- While grieving for the dead from the Tohoku quake-tsunami
disaster, we should also praise our colleagues in the Japanese print and
television news media who have hammered at and punctured the steel curtain
of official secrecy.
- Thanks to the unflinching reportage and persistence of
Japanese reporters, editors and news producers, Prime Minister Naoto Kan
has started to realize that panic is not caused by disclosing the hard
facts, but arises from public distrust of half-truths and attempts at cover-up.
- Following the decision on the second day of the crisis
to vet regulatory agency reports to the media, the government yesterday
has shifted to quickly conveying the facts to the world.
- As it turns out, nuclear-power company TEPCO was holding
back information from regulatory officials, as disclosed in this morning's
edition of Yomiuri Shimbun.
- "Although the explosion was being covered on TV
networks, it wasn't reported to the Prime Minister's Office for about an
hour. What's going on here?" Kan reportedly rebuked TEPCO senior officials
and employees after he hastily visited TEPCO's headquarters in Tokyo, early
Tuesday. Kan reportedly told them: "You're the only ones (to deal
with this problem). Retreating (from the power plant's problems) is simply
not an option. Be ready for anything. If you pull out now, that'll be the
end of TEPCO, period."
- Now this sounds more like the proper application of Article
15 of the Constitution, which demands accountability from public servants.
- The government has forced TEPCO to join a new Nuclear
Headquarters, or N-HQ, that will run a nonstop planning, monitoring and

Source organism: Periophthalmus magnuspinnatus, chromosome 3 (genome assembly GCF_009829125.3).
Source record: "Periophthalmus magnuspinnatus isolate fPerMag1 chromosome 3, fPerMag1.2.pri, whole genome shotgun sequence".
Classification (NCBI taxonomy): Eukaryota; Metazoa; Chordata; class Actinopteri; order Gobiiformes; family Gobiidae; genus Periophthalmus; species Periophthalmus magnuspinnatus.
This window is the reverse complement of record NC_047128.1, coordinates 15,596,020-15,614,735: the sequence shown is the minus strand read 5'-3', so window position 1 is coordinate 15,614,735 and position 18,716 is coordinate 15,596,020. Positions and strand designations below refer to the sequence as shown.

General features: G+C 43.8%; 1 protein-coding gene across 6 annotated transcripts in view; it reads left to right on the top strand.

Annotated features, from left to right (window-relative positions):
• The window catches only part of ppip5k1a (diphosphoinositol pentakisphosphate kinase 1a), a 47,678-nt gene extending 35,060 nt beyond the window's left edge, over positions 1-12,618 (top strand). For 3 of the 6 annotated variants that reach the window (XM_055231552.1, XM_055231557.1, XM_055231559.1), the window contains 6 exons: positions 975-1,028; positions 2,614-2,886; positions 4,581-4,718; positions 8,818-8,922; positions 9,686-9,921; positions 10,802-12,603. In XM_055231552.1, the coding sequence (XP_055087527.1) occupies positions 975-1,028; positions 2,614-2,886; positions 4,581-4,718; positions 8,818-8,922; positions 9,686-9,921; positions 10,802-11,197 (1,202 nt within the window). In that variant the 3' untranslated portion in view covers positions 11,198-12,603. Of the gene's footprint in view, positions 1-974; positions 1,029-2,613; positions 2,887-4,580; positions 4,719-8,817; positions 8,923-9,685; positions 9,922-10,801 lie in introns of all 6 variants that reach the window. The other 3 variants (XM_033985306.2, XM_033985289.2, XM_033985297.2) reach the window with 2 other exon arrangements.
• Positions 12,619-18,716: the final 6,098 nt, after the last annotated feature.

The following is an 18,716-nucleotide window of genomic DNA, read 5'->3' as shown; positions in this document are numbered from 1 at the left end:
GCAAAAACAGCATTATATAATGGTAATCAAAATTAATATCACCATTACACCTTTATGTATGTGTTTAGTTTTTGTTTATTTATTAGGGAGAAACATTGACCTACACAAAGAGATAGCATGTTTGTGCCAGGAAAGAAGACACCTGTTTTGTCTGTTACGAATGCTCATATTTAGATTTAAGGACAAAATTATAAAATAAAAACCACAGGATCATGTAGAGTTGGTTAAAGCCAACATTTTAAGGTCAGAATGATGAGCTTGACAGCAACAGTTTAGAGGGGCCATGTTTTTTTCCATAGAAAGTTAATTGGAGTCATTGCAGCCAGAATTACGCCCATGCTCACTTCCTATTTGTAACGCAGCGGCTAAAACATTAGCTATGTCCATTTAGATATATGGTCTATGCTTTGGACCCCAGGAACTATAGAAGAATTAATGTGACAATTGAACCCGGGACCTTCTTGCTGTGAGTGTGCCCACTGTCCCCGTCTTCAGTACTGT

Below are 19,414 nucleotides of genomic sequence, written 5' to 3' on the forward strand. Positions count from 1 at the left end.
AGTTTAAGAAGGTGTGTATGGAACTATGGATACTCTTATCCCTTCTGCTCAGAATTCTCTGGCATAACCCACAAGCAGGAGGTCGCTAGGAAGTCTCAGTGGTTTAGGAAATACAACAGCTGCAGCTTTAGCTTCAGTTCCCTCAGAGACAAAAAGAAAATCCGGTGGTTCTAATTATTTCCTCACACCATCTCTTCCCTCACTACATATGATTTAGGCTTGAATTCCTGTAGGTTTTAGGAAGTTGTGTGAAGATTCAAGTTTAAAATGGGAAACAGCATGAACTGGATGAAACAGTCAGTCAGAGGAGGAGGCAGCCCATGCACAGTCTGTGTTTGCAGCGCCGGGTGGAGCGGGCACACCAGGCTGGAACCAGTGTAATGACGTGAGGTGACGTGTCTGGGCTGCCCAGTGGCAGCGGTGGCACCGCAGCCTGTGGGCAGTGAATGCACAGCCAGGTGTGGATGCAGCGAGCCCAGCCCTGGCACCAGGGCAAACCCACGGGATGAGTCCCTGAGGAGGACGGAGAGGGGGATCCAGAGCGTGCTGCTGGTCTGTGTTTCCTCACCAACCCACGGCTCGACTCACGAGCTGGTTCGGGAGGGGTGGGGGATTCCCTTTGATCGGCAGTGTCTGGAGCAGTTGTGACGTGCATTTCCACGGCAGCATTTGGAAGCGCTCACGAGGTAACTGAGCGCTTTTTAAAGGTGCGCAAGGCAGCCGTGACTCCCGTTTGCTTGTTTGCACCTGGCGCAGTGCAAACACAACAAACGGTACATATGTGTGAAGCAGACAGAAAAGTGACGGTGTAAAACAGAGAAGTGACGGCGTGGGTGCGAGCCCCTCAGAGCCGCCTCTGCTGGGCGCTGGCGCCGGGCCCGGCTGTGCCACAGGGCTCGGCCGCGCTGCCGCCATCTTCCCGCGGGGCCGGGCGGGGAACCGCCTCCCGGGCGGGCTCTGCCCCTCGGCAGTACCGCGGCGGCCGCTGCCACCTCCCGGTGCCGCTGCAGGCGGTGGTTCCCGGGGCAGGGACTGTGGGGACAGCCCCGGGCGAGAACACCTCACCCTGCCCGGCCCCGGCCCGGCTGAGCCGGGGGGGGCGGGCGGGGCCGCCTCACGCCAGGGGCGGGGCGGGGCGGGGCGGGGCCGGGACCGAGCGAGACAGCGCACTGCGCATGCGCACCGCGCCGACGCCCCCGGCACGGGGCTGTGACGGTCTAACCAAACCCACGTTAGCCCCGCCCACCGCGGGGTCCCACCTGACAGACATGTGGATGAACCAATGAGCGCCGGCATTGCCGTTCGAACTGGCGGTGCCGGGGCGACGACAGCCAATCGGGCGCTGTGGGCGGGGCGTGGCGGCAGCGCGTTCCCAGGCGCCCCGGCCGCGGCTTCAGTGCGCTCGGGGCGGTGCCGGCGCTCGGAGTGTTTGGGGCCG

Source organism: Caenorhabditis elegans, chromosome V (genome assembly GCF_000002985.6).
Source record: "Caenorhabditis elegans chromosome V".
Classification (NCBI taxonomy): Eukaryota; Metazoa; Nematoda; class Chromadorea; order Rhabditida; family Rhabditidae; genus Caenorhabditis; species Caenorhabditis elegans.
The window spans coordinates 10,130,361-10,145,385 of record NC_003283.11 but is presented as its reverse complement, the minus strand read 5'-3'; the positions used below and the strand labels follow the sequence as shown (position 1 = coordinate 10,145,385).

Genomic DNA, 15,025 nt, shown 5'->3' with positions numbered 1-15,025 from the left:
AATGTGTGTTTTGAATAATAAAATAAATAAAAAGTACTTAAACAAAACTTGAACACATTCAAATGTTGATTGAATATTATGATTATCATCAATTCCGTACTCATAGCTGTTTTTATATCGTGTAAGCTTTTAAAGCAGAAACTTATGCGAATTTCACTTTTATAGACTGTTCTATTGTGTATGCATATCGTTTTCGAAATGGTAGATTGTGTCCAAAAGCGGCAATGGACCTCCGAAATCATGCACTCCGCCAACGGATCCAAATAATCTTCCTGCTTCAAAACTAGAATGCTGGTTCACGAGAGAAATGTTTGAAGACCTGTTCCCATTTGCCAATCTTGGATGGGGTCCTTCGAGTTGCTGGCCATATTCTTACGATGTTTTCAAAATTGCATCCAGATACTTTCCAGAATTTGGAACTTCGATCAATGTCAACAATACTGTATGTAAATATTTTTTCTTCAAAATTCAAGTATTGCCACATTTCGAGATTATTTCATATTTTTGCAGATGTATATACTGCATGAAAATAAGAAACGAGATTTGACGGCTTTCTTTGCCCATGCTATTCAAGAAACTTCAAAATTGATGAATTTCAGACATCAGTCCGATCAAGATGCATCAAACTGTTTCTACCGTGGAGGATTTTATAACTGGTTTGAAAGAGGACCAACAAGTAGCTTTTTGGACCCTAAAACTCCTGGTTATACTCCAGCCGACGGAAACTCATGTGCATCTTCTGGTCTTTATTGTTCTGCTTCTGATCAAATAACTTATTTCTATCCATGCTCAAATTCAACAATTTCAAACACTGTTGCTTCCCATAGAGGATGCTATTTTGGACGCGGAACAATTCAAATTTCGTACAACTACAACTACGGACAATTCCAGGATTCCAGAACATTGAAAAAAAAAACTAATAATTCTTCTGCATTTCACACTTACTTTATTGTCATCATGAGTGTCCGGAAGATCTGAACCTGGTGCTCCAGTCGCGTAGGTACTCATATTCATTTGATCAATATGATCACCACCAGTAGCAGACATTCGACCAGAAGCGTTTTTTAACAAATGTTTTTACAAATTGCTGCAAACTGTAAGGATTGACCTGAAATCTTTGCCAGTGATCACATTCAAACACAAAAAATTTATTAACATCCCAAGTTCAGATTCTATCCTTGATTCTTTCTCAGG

response operation for damaged nuclear facilities and provide timely information
to the press.
- With the veil of censorship being lifted, this Monitor
can become more occasional. News coverage is to be found at the English-language
websites of these Japanese newspapers: The Japan Times, Yomiuri Daily and
- An Ostrich POV
- The other steel curtain - the protective shields of partially
melted core reactors -- is thankfully still holding back the scenario
of total meltdown despite external explosions, fires, venting of radiation
and limited leaks.
- The present situation is not cause for either exaggerated
pessimism or false optimism. We should hope for the best and prepare for
the worst. "Stay cool" applies to both reactors and level
- As the nuclear workers fight on as heroes, the government
shows proper sobriety, and the Japanese media demonstrate their commitment
to the public interest, we are beginning to wonder why the Western media
are rolling out apologists for the global nuclear industry. Al Jazeera
interviewed an academic "expert" from London's Imperial College
who categorically stated that the reactors are safe from meltdown. The
Wall Street Journal trotted out an opinion piece from "green energy"
nuclear proponent William Tucker titled "Japan Does Not Face Another
Chernobyl." This atrocity of a headline is right in an unintended
way: Fukushima could turn out to be worse than the nightmare in Kiev.